Sunday, May 16, 2010

The Five People You Meet In Heaven by Mitch Albom

This weaves together three stories, all told about the same man: 83-year-old Eddie, the head maintenance person at Ruby Point Amusement Park. As the novel opens, readers are told that Eddie, unsuspecting, is only minutes away from death as he goes about his typical business at the park. Albom then traces Eddie's world through his tragic final moments, his funeral, and the ensuing days as friends clean out his apartment and adjust to life without him. In alternating sections, Albom flashes back to Eddie's birthdays, telling his life story as a kind of progress report over candles and cake each year. And in the third and last thread of the novel, Albom follows Eddie into heaven where the maintenance man sequentially encounters five pivotal figures from his life (a la A Christmas Carol). Each person has been waiting for him in heaven, and, as Albom reveals, each life (and death) was woven into Eddie's own in ways he never suspected. Each soul has a story to tell, a secret to reveal, and a lesson to share. Through them Eddie understands the meaning of his own life even as his arrival brings closure to theirs.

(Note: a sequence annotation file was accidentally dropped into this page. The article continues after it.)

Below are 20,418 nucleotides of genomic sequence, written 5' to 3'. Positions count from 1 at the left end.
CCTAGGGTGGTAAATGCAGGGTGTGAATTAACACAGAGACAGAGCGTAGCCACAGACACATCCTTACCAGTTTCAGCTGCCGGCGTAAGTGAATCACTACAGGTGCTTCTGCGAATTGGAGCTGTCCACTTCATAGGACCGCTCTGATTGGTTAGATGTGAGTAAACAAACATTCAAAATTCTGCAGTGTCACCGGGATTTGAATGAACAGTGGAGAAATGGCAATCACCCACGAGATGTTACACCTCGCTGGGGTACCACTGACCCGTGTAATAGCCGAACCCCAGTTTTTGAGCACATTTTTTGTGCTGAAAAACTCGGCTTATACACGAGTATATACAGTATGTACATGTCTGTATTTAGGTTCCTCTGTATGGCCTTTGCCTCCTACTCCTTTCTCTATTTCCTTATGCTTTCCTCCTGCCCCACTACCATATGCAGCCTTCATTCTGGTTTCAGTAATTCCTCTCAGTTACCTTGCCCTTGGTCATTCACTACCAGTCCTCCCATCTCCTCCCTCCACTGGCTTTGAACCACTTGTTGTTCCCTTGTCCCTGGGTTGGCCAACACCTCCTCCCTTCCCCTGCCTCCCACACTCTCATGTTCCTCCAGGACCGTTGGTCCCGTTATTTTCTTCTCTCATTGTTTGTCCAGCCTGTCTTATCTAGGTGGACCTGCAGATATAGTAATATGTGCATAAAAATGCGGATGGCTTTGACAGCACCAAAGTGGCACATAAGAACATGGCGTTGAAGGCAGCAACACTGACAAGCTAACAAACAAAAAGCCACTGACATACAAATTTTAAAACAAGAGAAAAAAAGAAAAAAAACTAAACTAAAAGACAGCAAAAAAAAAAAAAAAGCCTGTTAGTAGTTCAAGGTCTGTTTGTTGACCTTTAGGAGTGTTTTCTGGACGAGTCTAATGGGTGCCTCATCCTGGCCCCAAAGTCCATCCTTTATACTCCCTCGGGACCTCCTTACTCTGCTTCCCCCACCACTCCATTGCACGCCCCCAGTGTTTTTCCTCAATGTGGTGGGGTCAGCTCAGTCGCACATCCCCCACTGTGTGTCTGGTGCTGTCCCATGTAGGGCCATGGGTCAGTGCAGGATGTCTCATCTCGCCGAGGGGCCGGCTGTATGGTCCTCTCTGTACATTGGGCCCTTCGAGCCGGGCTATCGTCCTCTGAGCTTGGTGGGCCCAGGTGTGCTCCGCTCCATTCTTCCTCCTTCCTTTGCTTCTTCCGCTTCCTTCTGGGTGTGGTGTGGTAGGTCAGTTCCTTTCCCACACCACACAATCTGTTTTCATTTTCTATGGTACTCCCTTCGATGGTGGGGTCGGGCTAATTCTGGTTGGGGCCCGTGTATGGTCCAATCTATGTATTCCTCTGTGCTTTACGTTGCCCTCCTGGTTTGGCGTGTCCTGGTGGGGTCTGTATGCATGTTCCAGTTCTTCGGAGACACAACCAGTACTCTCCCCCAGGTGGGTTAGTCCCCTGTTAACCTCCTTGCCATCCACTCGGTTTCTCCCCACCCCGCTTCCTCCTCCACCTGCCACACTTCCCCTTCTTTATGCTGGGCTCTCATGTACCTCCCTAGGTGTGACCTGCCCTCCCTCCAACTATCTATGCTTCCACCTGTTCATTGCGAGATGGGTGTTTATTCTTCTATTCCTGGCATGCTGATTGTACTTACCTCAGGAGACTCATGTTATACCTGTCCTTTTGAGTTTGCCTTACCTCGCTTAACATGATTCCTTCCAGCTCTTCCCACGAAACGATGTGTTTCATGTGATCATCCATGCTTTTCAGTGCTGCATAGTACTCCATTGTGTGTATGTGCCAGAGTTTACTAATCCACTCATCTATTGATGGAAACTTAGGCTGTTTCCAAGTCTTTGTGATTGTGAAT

It is enjoyable but, feels very patronizing and condescending.  It is the age old theme of realizing that we are all connected to another so that an action undertaken by one person is destined to have an unanticipated and drastic influence upon someone else. Along these same lines, the book reminds us of how easy it is to fail to express appreciation or gratitude to those we love until it is too late to do so.  True themes that have been covered before.

Rating: 3.2 OK